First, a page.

This striking photograph was part of Fred Holland Day's "Nubian" series of costume and figure studies of black males in 1897. The sitter's identity is unknown, and Day was clearly attempting to represent him not as an individual but rather as an ideal type.
Photographed from slightly below eye-level, the "chief" casts a glance down at the viewer. Along with his open, assertive posture, his haughty, imperious gaze successfully conjures up a chief's commanding presence, even if the designation is fictional. The robe the sitter wears is North African; the pigeon-feather headdress, though it lends a strong pictorial effect, is not.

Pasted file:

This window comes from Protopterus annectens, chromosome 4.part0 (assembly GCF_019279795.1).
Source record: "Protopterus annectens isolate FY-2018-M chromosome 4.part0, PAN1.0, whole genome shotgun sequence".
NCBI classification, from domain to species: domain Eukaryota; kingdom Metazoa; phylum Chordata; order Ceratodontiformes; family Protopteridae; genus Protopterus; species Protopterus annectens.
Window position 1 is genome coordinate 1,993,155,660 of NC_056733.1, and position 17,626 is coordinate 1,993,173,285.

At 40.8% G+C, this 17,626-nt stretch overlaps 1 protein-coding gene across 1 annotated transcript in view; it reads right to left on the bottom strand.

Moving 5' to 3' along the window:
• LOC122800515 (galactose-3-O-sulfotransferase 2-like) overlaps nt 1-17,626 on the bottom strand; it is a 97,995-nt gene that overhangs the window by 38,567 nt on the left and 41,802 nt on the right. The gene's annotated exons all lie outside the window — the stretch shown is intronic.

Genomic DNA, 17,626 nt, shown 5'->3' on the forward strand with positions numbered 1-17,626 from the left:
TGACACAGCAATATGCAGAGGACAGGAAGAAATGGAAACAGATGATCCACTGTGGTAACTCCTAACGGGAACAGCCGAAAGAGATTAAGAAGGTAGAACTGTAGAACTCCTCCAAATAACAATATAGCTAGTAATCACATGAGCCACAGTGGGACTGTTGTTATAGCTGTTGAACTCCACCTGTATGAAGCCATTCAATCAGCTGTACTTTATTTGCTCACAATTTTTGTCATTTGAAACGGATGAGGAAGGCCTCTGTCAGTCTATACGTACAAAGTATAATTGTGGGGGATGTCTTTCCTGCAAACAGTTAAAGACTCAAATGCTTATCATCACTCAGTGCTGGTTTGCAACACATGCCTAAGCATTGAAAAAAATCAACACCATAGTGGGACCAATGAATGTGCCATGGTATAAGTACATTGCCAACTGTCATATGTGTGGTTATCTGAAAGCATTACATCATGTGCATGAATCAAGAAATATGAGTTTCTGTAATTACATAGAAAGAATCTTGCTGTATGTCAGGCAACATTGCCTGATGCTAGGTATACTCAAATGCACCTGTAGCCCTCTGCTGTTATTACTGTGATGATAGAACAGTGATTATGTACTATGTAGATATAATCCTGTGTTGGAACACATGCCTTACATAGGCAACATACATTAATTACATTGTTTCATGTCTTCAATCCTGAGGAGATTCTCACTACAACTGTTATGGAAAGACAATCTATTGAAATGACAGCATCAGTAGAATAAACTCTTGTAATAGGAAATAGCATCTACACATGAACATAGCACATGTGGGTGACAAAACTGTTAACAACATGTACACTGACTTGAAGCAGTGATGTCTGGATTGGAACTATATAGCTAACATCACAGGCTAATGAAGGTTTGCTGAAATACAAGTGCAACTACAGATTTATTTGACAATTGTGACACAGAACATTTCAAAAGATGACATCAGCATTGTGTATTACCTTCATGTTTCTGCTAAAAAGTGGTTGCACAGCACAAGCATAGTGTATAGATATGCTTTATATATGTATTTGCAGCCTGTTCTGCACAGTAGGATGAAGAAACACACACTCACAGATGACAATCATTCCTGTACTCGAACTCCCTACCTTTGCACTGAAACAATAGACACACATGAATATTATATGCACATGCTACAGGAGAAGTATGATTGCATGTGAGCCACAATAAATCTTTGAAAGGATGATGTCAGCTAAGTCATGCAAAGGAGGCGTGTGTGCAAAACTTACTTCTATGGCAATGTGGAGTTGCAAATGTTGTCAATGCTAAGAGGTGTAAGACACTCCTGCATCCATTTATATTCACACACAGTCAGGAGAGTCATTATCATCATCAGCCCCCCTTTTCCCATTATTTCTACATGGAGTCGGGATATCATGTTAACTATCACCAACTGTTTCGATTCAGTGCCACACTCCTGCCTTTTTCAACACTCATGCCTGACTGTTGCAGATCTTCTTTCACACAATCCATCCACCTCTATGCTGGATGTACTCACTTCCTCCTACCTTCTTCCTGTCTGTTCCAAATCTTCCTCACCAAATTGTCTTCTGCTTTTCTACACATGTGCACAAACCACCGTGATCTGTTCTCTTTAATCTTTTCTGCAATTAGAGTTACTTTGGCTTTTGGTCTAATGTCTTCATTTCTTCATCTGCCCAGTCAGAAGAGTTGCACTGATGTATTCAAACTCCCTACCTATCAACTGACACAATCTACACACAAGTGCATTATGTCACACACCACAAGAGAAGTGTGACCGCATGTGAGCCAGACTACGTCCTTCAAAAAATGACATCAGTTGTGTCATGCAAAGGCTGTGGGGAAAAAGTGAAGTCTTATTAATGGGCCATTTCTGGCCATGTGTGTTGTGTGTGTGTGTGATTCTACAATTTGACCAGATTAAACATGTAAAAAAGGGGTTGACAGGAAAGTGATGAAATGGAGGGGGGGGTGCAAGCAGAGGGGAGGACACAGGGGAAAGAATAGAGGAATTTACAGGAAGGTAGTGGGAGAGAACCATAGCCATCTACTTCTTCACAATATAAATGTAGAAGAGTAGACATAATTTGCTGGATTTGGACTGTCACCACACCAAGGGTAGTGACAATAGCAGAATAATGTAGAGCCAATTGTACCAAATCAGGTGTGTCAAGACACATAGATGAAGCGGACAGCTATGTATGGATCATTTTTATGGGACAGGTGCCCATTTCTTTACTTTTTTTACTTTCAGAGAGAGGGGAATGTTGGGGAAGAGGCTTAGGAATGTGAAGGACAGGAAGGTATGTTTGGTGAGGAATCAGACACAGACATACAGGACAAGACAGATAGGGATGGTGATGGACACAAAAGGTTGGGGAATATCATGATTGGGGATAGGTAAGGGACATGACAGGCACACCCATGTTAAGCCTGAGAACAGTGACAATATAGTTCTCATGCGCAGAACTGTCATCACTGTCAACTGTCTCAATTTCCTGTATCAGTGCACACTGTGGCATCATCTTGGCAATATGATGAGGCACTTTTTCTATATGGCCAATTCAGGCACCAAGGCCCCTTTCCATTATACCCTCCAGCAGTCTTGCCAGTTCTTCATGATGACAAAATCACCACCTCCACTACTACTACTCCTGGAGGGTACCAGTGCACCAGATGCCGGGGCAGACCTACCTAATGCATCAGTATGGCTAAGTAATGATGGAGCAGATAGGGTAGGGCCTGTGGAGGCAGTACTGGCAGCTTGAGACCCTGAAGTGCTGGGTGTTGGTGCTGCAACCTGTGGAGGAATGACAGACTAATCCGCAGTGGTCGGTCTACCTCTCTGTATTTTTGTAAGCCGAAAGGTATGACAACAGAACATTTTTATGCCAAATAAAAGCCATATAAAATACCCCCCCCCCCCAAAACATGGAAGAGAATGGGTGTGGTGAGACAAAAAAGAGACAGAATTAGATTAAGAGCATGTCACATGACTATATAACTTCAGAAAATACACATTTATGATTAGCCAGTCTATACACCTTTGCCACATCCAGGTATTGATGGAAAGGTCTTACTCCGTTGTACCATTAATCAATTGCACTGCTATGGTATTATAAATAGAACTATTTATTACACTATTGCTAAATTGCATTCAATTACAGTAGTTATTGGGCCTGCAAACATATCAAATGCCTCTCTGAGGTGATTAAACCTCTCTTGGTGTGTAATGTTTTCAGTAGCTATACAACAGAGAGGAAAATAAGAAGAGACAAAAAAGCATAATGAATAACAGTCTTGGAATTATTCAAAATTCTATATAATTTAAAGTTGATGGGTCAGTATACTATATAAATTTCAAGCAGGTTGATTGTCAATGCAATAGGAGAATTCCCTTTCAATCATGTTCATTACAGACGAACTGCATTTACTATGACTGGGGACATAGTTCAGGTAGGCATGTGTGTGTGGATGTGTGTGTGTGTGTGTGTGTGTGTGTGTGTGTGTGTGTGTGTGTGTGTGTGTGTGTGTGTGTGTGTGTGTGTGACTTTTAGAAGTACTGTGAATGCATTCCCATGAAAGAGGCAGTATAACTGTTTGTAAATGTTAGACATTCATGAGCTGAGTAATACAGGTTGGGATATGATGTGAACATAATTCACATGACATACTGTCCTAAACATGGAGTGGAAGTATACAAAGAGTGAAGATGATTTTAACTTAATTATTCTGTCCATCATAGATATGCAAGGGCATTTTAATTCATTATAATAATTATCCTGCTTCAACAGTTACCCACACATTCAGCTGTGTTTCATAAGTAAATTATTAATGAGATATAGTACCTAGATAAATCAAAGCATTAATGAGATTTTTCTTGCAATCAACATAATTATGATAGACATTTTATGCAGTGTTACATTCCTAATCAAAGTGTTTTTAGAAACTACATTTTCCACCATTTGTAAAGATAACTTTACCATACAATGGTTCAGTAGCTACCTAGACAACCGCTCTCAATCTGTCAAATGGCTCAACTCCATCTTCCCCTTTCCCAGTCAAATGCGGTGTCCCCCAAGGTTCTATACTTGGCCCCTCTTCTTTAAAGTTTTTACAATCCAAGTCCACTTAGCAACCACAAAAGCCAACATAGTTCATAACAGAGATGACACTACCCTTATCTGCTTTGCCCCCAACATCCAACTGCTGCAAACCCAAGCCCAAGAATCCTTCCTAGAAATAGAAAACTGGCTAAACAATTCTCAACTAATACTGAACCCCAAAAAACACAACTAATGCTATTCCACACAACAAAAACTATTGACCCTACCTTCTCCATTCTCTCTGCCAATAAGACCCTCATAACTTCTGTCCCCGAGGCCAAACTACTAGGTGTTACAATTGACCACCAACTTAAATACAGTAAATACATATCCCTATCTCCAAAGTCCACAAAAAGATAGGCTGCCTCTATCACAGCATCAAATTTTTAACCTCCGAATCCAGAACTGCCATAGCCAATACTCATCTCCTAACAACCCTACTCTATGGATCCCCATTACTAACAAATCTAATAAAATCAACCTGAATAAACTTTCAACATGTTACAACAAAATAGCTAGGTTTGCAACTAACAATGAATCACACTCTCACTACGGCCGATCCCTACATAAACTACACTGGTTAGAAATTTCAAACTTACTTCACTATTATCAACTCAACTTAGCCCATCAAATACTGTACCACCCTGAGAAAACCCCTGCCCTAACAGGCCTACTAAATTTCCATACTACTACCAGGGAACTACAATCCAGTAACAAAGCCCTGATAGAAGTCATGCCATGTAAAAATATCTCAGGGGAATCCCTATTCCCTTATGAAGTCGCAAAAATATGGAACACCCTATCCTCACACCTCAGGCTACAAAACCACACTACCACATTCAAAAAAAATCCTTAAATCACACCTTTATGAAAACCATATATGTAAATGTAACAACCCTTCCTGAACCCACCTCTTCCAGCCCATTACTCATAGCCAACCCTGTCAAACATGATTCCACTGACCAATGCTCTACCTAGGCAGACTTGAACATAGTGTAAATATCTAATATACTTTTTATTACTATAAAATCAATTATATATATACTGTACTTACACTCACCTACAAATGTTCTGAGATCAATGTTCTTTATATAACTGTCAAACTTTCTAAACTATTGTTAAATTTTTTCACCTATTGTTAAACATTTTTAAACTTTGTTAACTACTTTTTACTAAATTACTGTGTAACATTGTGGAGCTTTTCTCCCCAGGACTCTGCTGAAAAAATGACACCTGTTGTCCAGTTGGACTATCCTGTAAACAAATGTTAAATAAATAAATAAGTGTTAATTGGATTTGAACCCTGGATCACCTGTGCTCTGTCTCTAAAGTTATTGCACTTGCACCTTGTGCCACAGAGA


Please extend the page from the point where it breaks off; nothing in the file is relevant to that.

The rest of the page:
The gently dappled light and soft tones of the gum bichromate print render the sitter's boldly exposed, velvety skin as sensually as possible. Alfred Stieglitz reproduced the image as a photogravure in his Camera Notes in 1897.